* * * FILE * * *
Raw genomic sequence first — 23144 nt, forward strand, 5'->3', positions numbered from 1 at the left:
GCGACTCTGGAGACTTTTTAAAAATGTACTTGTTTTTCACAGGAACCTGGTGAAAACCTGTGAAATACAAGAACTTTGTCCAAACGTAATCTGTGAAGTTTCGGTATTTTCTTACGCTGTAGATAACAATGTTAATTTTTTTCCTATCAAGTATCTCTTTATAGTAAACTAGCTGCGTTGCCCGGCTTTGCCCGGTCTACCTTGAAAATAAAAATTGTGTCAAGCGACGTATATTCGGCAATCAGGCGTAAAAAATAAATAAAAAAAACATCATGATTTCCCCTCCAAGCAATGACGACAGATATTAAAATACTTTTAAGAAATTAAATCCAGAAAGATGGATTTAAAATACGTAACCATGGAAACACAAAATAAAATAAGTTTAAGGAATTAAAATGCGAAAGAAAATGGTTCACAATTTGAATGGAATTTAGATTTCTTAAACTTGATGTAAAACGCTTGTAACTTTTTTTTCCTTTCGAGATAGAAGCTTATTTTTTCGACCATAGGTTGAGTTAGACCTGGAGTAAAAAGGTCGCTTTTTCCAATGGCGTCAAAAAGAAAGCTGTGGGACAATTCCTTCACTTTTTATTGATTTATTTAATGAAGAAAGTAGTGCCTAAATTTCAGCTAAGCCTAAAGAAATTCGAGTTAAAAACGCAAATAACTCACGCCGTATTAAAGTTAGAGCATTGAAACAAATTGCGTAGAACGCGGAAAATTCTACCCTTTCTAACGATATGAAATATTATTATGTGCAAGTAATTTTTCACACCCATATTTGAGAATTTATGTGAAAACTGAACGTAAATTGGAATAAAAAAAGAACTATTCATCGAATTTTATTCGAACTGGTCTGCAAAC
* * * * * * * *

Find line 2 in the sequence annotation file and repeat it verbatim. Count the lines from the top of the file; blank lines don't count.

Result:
GCGACTCTGGAGACTTTTTAAAAATGTACTTGTTTTTCACAGGAACCTGGTGAAAACCTGTGAAATACAAGAACTTTGTCCAAACGTAATCTGTGAAGTTTCGGTATTTTCTTACGCTGTAGATAACAATGTTAATTTTTTTCCTATCAAGTATCTCTTTATAGTAAACTAGCTGCGTTGCCCGGCTTTGCCCGGTCTACCTTGAAAATAAAAATTGTGTCAAGCGACGTATATTCGGCAATCAGGCGTAAAAAATAAATAAAAAAAACATCATGATTTCCCCTCCAAGCAATGACGACAGATATTAAAATACTTTTAAGAAATTAAATCCAGAAAGATGGATTTAAAATACGTAACCATGGAAACACAAAATAAAATAAGTTTAAGGAATTAAAATGCGAAAGAAAATGGTTCACAATTTGAATGGAATTTAGATTTCTTAAACTTGATGTAAAACGCTTGTAACTTTTTTTTCCTTTCGAGATAGAAGCTTATTTTTTCGACCATAGGTTGAGTTAGACCTGGAGTAAAAAGGTCGCTTTTTCCAATGGCGTCAAAAAGAAAGCTGTGGGACAATTCCTTCACTTTTTATTGATTTATTTAATGAAGAAAGTAGTGCCTAAATTTCAGCTAAGCCTAAAGAAATTCGAGTTAAAAACGCAAATAACTCACGCCGTATTAAAGTTAGAGCATTGAAACAAATTGCGTAGAACGCGGAAAATTCTACCCTTTCTAACGATATGAAATATTATTATGTGCAAGTAATTTTTCACACCCATATTTGAGAATTTATGTGAAAACTGAACGTAAATTGGAATAAAAAAAGAACTATTCATCGAATTTTATTCGAACTGGTCTGCAAAC